God then gave Israel laws on how to deal with diverse groups of people.
Exodus 22:21 – You shall not wrong a sojourner or oppress him, for you were sojourners in the land of Egypt.
And then God shows his anger when Israel doesn’t live up to those laws.
Ezekiel 22:29 – The people of the land have practiced extortion and committed robbery. They have oppressed the poor and needy, and have extorted from the sojourner without justice.
But humanity seems to get in the way and when the Christian church started, there was a deep chasm between the Jewish Christians and the Gentile Christians.
But Jesus was introduced as an immigrant fleeing persecution. Jesus’ family lived in Egypt as immigrants. When they returned to Israel, they were expecting a mighty king that would overthrow the government, but that thinking was too small for Jesus. Instead, He showed love to those from Canaan, Samaria, Greece and Rome.
For so long, those who were different were seen as inferior, even in the Christian camps (sounds like today, eh?).
Ephesians 2:12-14 – remember that you were at that time separated from Christ, alienated from the commonwealth of Israel and strangers to the covenants of promise, having no hope and without God in the world. But now in Christ Jesus you who once were far off have been brought near by the blood of Christ. For he himself is our peace, who has made us both one and has broken down in his flesh the dividing wall of hostility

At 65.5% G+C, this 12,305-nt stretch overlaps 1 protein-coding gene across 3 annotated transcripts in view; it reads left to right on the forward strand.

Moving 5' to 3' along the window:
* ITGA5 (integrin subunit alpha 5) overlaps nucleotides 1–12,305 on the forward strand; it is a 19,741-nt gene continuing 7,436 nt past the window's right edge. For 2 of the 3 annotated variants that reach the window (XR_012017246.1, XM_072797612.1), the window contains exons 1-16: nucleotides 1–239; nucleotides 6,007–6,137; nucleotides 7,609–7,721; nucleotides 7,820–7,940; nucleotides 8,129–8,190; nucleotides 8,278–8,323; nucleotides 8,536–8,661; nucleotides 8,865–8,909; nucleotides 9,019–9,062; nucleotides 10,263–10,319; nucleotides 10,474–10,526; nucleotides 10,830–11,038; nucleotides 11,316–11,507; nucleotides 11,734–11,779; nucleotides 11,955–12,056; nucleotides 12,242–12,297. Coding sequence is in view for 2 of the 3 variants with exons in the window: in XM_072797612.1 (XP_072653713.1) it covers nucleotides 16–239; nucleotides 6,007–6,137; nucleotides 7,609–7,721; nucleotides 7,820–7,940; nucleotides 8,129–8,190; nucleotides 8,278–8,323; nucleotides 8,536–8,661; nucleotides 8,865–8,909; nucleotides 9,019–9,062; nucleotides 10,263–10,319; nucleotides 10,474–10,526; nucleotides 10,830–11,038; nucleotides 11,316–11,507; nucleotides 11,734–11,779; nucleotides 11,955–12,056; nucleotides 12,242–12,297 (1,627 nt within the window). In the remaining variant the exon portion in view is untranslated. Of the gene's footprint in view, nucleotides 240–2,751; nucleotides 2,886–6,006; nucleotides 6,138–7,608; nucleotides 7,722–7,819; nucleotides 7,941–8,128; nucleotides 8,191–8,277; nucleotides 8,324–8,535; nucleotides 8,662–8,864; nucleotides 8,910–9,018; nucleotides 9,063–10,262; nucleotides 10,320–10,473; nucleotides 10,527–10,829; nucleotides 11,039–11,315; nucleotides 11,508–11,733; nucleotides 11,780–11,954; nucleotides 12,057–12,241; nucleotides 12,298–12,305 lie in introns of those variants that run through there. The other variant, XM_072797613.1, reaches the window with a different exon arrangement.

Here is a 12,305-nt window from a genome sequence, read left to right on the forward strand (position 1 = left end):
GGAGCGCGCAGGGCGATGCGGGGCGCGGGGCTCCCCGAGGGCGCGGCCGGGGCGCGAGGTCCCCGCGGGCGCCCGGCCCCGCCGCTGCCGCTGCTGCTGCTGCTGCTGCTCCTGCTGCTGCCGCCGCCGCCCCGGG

Ephesians 2:18-19 – For through him we both have access in one Spirit to the Father. So then you are no longer strangers and aliens, but you are fellow citizens with the saints and members of the household of God
Those verses show how the gospel reunites people from different ethnicities.
It all makes sense now!
When the Fall happened and sin entered the scene, it not only separated man and woman from God but from each other. Christ conquered sin on the cross, giving us the way to unification with Him and with each other.
But we are not called to give up that which makes us different.
The gospel calls us to celebrate our differences, value our cultures, and acknowledge history. Regardless of our political leanings, the gospel does not show us that race is an issue to be solved. The gospel shows us that all are people to be loved. Men and women were made in God’s image, not our own.
Christians are not to associate themselves with a culture that views itself above other cultures. We must live a life that looks forward to the second coming of Christ, and all of the ethnicities represented.
Revelation 7:9 – After this I looked, and behold, a great multitude that no one could number, from every nation, from all tribes and peoples and languages, standing before the throne and before the Lamb, clothed in white robes, with palm branches in their hands
So I finish by pleading with you to strive to erase the hatred and negative stereotypes associated with biological views of race and adopt an ethnolinguistic view of race instead, understanding people beyond their color and seeing them for the image of God inside them.